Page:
Strong leaders share a number of characteristics. After years of watching leaders and reading books by the experts, I developed a course on leadership training for those who served under me. After leaving church staff positions, I took that material and wrote a book to help present and future leaders take stock of their own characteristics and find help to grow.*
If you’re considering leadership (perhaps because someone has asked you), don’t compare yourself to long-time very successful leaders. It’s great to watch them to figure out what makes them tick, but remember that they have grown through experience, and you will, too.
If you are currently a leader in ordinary places or big ones, when did you last take time to analyze how well you’re doing? Often we get so busy that we forget to evaluate ourselves as we judge whether we’re achieving our purposes. If we do self-assessment, we may focus too much on skills and not enough on character.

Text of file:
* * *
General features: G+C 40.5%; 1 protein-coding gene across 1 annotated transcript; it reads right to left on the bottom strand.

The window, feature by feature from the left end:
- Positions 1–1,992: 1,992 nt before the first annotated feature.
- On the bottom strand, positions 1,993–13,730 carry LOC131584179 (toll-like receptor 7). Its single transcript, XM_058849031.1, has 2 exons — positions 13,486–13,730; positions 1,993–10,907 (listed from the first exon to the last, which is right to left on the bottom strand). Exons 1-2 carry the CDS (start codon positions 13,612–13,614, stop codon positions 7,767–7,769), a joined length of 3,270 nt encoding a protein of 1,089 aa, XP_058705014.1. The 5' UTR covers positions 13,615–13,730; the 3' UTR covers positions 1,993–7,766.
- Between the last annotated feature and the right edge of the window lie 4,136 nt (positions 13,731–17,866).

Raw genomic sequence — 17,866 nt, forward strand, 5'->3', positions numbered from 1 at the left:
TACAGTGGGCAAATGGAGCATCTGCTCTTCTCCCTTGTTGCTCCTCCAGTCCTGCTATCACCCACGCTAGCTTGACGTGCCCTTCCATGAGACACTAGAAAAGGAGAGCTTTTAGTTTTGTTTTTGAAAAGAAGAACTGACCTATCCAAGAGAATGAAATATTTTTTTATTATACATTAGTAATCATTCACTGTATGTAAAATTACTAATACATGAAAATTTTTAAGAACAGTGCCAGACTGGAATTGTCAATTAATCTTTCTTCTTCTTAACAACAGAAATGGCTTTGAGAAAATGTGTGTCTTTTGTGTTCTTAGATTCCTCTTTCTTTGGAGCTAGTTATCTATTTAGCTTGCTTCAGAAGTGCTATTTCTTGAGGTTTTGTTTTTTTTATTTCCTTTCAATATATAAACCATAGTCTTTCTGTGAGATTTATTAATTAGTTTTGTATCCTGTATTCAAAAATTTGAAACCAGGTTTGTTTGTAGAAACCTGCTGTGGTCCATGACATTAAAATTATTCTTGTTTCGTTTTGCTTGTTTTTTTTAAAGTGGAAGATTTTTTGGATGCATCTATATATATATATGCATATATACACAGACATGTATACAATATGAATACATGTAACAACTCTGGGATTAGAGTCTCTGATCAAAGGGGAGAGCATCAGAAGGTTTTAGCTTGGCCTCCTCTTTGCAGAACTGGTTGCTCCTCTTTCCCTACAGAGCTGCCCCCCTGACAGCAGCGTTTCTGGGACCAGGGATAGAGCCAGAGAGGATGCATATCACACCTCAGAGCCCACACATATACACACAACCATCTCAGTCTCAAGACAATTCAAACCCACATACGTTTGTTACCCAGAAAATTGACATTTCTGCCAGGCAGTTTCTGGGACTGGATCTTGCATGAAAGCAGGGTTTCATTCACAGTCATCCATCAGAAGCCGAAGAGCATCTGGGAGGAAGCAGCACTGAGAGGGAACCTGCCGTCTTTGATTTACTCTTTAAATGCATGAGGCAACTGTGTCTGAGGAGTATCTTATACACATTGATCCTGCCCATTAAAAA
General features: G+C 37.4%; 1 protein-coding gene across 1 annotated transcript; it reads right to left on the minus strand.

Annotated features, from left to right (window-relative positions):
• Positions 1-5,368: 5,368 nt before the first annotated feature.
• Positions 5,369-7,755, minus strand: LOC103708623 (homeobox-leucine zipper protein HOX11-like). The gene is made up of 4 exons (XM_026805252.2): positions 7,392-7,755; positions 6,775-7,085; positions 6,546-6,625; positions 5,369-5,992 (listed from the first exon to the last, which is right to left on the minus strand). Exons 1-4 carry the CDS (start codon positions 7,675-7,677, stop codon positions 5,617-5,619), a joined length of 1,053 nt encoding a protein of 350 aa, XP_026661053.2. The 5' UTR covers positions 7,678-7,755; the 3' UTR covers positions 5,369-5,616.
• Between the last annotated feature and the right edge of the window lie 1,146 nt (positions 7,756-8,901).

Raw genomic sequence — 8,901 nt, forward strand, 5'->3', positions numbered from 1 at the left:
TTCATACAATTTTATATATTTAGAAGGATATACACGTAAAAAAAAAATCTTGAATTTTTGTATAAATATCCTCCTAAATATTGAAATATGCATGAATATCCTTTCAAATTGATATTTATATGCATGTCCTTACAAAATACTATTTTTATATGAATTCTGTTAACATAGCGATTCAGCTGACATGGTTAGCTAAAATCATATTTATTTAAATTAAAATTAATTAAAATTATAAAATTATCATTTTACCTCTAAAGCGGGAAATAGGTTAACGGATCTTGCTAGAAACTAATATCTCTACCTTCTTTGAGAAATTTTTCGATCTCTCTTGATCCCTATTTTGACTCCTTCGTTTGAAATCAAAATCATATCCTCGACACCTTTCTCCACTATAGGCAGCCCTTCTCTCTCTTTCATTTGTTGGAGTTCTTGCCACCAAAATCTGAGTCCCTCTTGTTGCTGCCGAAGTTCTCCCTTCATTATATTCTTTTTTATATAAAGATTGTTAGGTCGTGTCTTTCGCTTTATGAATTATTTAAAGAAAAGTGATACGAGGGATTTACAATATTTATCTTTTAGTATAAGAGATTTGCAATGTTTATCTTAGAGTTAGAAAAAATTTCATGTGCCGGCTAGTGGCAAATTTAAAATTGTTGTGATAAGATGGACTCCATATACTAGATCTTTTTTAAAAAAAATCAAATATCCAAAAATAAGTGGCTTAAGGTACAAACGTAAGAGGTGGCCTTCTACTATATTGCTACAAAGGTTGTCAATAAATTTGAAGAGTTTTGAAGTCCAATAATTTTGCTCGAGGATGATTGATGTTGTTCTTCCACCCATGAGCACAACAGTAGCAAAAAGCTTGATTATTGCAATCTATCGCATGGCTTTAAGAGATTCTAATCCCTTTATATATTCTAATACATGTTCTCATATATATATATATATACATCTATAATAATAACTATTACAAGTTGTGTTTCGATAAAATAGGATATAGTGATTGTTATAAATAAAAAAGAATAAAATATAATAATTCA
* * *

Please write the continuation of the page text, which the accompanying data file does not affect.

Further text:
Although teachability is not on my list of needed characteristics, it’s a huge plus for leaders—new or old.
I’ve learned as much, or maybe more, from watching poor leaders than great ones. It’s far more difficult to figure out what makes strong leaders successful than it is to see obvious weaknesses. My tendency with poor leaders is avoid them because their leadership drives me crazy. To grow, however, I do watch and learn from them what to avoid.
Think about it. Low group morale may reveal that the leader lacks integrity, so no one trusts her. When each person on a team has her own agenda, perhaps the leader is failing to communicate vision well. When a leader consistently promotes herself, she reveals her focus on self, not Christ.
As this is the first part of a series on what makes a good leader, I’ll link to the other parts as they are posted.
Get my book for more details and practical help in growing in all the areas: From Ordinary Woman to Spiritual Leader: Grow your Influence. West Bow Press, 2012. Paperbacks at kaydaigle.com or Kindle on Amazon.